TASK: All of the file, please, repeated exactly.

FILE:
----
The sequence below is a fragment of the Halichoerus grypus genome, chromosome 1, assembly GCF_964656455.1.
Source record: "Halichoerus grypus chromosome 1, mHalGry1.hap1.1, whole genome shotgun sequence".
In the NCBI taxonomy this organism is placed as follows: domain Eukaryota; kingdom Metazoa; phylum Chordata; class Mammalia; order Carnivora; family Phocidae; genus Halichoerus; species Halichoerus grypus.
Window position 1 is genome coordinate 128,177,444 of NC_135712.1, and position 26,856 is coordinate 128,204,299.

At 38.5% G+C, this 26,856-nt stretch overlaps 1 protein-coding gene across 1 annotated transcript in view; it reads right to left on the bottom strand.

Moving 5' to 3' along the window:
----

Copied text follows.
The sequence below is a fragment of the Halichoerus grypus genome, chromosome 1, assembly GCF_964656455.1.
Source record: "Halichoerus grypus chromosome 1, mHalGry1.hap1.1, whole genome shotgun sequence".
In the NCBI taxonomy this organism is placed as follows: domain Eukaryota; kingdom Metazoa; phylum Chordata; class Mammalia; order Carnivora; family Phocidae; genus Halichoerus; species Halichoerus grypus.
Window position 1 is genome coordinate 128,177,444 of NC_135712.1, and position 26,856 is coordinate 128,204,299.

At 38.5% G+C, this 26,856-nt stretch overlaps 1 protein-coding gene across 1 annotated transcript in view; it reads right to left on the bottom strand.

Moving 5' to 3' along the window: